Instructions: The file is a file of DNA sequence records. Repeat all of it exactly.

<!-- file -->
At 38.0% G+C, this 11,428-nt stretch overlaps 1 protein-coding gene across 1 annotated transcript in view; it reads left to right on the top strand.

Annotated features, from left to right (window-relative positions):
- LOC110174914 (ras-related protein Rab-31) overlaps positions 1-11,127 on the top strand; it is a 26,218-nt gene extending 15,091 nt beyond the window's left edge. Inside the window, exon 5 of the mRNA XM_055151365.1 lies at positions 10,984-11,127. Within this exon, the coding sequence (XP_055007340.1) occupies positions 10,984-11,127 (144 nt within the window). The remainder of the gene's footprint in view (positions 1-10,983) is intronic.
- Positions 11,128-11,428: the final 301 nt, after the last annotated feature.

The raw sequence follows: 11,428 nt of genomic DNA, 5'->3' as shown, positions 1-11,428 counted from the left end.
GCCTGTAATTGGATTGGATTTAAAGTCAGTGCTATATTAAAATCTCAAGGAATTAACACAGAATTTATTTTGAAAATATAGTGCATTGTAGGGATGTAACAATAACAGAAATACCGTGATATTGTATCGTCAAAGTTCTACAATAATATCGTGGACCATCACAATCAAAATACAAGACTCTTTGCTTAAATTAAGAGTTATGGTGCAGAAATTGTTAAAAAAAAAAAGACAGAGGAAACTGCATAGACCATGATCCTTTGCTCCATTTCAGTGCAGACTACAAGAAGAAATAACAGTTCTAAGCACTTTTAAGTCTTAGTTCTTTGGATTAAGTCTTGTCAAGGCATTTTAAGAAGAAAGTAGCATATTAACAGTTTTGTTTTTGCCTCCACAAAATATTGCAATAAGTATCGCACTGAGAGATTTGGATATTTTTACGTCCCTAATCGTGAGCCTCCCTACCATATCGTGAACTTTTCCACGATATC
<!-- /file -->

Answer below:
At 38.0% G+C, this 11,428-nt stretch overlaps 1 protein-coding gene across 1 annotated transcript in view; it reads left to right on the top strand.

Annotated features, from left to right (window-relative positions):
- LOC110174914 (ras-related protein Rab-31) overlaps positions 1-11,127 on the top strand; it is a 26,218-nt gene extending 15,091 nt beyond the window's left edge. Inside the window, exon 5 of the mRNA XM_055151365.1 lies at positions 10,984-11,127. Within this exon, the coding sequence (XP_055007340.1) occupies positions 10,984-11,127 (144 nt within the window). The remainder of the gene's footprint in view (positions 1-10,983) is intronic.
- Positions 11,128-11,428: the final 301 nt, after the last annotated feature.

The raw sequence follows: 11,428 nt of genomic DNA, 5'->3' as shown, positions 1-11,428 counted from the left end.
GCCTGTAATTGGATTGGATTTAAAGTCAGTGCTATATTAAAATCTCAAGGAATTAACACAGAATTTATTTTGAAAATATAGTGCATTGTAGGGATGTAACAATAACAGAAATACCGTGATATTGTATCGTCAAAGTTCTACAATAATATCGTGGACCATCACAATCAAAATACAAGACTCTTTGCTTAAATTAAGAGTTATGGTGCAGAAATTGTTAAAAAAAAAAAGACAGAGGAAACTGCATAGACCATGATCCTTTGCTCCATTTCAGTGCAGACTACAAGAAGAAATAACAGTTCTAAGCACTTTTAAGTCTTAGTTCTTTGGATTAAGTCTTGTCAAGGCATTTTAAGAAGAAAGTAGCATATTAACAGTTTTGTTTTTGCCTCCACAAAATATTGCAATAAGTATCGCACTGAGAGATTTGGATATTTTTACGTCCCTAATCGTGAGCCTCCCTACCATATCGTGAACTTTTCCACGATATC